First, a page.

A study by a UH economics professor showed that the expansion of the Papahanaumokuakea and Pacific Remote Islands marine national monuments by President Obama did not lead to any losses to Hawaii’s longline tuna fisherman when the expansion was opposed by the fishing industry. Revenue was 13.7% higher in the years from 2014 to 2017 (after the monument expansion) than the previous three years prior. It turns out that 97% of the fishing already occurred outside of the expanded boundaries. President George W. Bush designated the Pacific Remote Islands Marine National Monument in 2006 and Papahanaumokuakea Marine National Monument in 2009 to protect coral reefs and endangered marine life.

The nonprofit Hawaiian Legacy Reforestation Initiative recently announced that it planted its 500,000th tree. Koa, ohia, mamane, naio, milo, and sandalwood have been mainly planted on two ranches on the Big Island and one ranch on Oahu. Charitable contributions and contributions from an affiliated for profit hardwood company have helped fund the effort.

Odds and Ends

Federal & State Stimulus & Relief: The federal government has passed a number of programs designed to provide temporary relief to individuals and families that have seen their income either deteriorate or evaporate from the strict social distancing measures that have been put in place to combat the Coronavirus pandemic. Please note that this article aims to highlight temporary relief at the federal level since state and local initiatives will vary depending on where an individual lives. Most of these topics have already been broadcast on a wide range of media and some may find this article redundant.

The federal government has recently passed three laws aimed at helping governments, businesses, and individuals to stave off financial ruin. Phase 1, passed on March 3rd, involved fund efforts to develop testing and a vaccine and assist local and state governments responses to the pandemic. Phase 2, the “Families First Coronavirus Response Act” passed on March 18th, provides tax credits for employers to offer sick leave and increased benefits to workers sickened by the corona virus or tasked with taking care of family members sickened or having to stay at home due to social distancing requirements. Phase 3, the “Coronavirus Aid, Relief, and Economic Security (CARES) Act” passed on March 27th, provides financial aid to individuals and businesses. The purpose of this article is to highlight relief for tenants, homeowners, landlords, and investment real estate owners and some details may be missed or glossed over.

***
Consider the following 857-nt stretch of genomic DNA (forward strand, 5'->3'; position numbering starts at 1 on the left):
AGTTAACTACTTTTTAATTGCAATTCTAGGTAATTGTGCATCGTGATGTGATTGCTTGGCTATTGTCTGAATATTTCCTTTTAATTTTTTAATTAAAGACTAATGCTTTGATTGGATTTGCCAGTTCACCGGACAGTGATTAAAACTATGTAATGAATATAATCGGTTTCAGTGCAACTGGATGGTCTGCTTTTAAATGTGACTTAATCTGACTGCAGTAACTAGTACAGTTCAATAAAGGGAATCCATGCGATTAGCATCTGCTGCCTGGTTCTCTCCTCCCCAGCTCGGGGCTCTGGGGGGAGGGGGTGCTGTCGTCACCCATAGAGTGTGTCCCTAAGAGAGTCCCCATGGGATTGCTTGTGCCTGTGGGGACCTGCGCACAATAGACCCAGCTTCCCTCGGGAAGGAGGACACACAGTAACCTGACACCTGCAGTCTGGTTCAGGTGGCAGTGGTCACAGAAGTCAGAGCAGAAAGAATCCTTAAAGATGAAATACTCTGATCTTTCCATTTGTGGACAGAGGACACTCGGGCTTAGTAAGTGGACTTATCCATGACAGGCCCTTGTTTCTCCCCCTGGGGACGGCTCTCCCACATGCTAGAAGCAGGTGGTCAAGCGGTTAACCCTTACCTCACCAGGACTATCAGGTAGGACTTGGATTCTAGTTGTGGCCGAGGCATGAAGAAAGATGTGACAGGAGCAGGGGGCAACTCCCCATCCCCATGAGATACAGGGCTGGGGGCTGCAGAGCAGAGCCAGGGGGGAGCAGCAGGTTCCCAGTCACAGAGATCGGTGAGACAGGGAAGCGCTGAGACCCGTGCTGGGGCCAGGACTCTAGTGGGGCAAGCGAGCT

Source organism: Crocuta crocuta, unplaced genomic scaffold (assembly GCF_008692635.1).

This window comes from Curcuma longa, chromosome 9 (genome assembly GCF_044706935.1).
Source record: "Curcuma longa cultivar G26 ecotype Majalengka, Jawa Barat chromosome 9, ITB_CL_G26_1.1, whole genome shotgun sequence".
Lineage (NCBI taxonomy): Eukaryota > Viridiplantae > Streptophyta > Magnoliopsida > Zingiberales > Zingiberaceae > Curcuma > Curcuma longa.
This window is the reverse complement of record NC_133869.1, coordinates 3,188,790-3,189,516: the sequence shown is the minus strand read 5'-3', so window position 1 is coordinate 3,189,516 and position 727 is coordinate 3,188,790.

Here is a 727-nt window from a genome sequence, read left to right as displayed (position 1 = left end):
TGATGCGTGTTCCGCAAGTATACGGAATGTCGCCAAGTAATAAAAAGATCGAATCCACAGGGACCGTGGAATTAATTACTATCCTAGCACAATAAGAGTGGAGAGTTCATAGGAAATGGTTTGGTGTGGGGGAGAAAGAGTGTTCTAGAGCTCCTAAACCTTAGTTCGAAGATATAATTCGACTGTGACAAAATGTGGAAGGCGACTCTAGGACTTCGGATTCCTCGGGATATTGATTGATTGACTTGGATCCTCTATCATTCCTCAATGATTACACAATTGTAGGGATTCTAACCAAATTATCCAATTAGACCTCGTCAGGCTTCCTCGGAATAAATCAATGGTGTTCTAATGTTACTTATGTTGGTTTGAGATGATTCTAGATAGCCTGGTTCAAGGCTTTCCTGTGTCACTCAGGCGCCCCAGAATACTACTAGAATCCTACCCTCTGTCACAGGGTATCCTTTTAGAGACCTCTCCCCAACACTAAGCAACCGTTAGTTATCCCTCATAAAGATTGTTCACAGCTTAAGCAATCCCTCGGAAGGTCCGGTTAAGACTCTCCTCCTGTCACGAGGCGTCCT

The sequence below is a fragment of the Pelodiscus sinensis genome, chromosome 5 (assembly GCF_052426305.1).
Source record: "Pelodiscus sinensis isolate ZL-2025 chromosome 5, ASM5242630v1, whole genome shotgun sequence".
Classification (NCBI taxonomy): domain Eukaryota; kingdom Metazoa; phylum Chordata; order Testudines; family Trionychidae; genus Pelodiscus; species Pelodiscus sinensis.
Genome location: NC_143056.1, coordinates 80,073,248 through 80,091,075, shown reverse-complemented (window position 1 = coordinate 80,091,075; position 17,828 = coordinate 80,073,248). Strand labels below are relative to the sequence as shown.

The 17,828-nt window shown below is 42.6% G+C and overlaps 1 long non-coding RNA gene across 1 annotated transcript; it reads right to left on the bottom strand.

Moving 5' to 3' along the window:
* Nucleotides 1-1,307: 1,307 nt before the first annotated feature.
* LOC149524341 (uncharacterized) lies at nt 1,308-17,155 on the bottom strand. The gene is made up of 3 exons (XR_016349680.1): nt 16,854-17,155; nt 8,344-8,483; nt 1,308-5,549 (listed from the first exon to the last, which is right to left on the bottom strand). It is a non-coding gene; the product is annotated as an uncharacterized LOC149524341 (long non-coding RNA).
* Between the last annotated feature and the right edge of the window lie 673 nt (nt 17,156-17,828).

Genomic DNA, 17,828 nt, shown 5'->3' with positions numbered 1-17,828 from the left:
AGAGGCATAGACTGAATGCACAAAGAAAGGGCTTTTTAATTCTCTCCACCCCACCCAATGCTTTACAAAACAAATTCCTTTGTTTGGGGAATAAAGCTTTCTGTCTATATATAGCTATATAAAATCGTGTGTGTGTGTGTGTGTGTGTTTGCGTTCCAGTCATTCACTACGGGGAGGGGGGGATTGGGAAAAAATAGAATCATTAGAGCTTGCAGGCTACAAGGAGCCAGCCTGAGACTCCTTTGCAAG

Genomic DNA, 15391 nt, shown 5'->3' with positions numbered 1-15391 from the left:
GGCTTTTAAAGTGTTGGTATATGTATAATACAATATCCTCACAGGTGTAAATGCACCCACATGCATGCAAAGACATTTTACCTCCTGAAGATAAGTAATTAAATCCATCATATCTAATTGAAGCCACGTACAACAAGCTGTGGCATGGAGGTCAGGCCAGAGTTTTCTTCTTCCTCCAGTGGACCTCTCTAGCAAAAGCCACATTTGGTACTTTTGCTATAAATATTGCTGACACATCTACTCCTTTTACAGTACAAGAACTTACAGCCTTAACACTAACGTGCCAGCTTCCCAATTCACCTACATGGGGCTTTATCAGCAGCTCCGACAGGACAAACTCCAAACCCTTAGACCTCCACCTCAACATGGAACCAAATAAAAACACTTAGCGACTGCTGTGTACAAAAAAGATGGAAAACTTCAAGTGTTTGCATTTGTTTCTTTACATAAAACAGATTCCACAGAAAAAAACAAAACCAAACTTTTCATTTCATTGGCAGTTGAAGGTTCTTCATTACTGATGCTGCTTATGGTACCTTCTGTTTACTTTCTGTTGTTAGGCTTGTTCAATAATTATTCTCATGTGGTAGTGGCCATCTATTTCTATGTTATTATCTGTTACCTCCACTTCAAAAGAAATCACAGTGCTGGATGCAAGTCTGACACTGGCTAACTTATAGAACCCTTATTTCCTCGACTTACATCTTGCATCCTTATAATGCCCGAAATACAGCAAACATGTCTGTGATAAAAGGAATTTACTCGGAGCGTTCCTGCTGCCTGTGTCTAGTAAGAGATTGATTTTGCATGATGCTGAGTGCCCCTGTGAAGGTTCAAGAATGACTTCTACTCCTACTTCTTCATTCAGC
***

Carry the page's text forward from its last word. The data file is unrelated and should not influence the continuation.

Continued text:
Most individuals and families, those earning less than the established thresholds specified by the CARES act, will receive checks totaling $1,200 for individuals, $2,400 for couples filing joint tax returns, and an additional $500 per dependent child under the age of 17. Payments are reduced or eliminated for individuals or couples earning more than the adjusted gross income thresholds specified in the law. Those that have established direct deposits of tax refunds and social security will receive their funds sooner than those that will have checks mailed to them.

The federal government will increase unemployment benefits by $600 per week for four months. The payments will be distributed to unemployed individuals by state governments and the timing of those payments to individual will vary state by state.